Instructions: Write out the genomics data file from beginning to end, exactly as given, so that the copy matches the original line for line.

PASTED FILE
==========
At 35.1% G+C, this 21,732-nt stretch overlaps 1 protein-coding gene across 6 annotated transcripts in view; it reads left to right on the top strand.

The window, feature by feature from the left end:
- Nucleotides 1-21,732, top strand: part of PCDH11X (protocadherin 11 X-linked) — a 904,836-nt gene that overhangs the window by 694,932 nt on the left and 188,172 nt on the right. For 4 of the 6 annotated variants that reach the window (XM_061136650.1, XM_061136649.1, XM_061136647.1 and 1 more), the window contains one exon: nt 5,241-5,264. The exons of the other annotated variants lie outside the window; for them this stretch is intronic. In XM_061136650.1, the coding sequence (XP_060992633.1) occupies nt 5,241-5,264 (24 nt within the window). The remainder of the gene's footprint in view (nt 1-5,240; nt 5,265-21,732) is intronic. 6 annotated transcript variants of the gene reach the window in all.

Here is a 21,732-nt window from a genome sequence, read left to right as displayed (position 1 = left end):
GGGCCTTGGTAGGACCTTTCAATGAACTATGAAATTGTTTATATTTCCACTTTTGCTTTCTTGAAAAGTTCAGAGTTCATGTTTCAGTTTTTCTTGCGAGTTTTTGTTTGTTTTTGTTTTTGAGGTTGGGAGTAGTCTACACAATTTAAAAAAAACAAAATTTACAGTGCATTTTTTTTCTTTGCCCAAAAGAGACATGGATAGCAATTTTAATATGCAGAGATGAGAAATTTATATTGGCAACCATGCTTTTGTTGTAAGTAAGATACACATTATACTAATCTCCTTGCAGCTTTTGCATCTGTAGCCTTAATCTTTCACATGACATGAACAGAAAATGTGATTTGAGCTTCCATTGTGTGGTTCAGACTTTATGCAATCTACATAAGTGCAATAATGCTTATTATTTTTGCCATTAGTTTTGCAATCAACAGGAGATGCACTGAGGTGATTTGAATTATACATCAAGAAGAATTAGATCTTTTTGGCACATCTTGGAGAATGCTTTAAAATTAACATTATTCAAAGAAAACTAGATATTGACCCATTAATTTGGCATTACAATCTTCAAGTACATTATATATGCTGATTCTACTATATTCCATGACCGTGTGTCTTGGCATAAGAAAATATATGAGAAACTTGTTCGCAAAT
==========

At 35.1% G+C, this 21,732-nt stretch overlaps 1 protein-coding gene across 6 annotated transcripts in view; it reads left to right on the top strand.

The window, feature by feature from the left end:
- Nucleotides 1-21,732, top strand: part of PCDH11X (protocadherin 11 X-linked) — a 904,836-nt gene that overhangs the window by 694,932 nt on the left and 188,172 nt on the right. For 4 of the 6 annotated variants that reach the window (XM_061136650.1, XM_061136649.1, XM_061136647.1 and 1 more), the window contains one exon: nt 5,241-5,264. The exons of the other annotated variants lie outside the window; for them this stretch is intronic. In XM_061136650.1, the coding sequence (XP_060992633.1) occupies nt 5,241-5,264 (24 nt within the window). The remainder of the gene's footprint in view (nt 1-5,240; nt 5,265-21,732) is intronic. 6 annotated transcript variants of the gene reach the window in all.

Here is a 21,732-nt window from a genome sequence, read left to right as displayed (position 1 = left end):
GGGCCTTGGTAGGACCTTTCAATGAACTATGAAATTGTTTATATTTCCACTTTTGCTTTCTTGAAAAGTTCAGAGTTCATGTTTCAGTTTTTCTTGCGAGTTTTTGTTTGTTTTTGTTTTTGAGGTTGGGAGTAGTCTACACAATTTAAAAAAAACAAAATTTACAGTGCATTTTTTTTCTTTGCCCAAAAGAGACATGGATAGCAATTTTAATATGCAGAGATGAGAAATTTATATTGGCAACCATGCTTTTGTTGTAAGTAAGATACACATTATACTAATCTCCTTGCAGCTTTTGCATCTGTAGCCTTAATCTTTCACATGACATGAACAGAAAATGTGATTTGAGCTTCCATTGTGTGGTTCAGACTTTATGCAATCTACATAAGTGCAATAATGCTTATTATTTTTGCCATTAGTTTTGCAATCAACAGGAGATGCACTGAGGTGATTTGAATTATACATCAAGAAGAATTAGATCTTTTTGGCACATCTTGGAGAATGCTTTAAAATTAACATTATTCAAAGAAAACTAGATATTGACCCATTAATTTGGCATTACAATCTTCAAGTACATTATATATGCTGATTCTACTATATTCCATGACCGTGTGTCTTGGCATAAGAAAATATATGAGAAACTTGTTCGCAAAT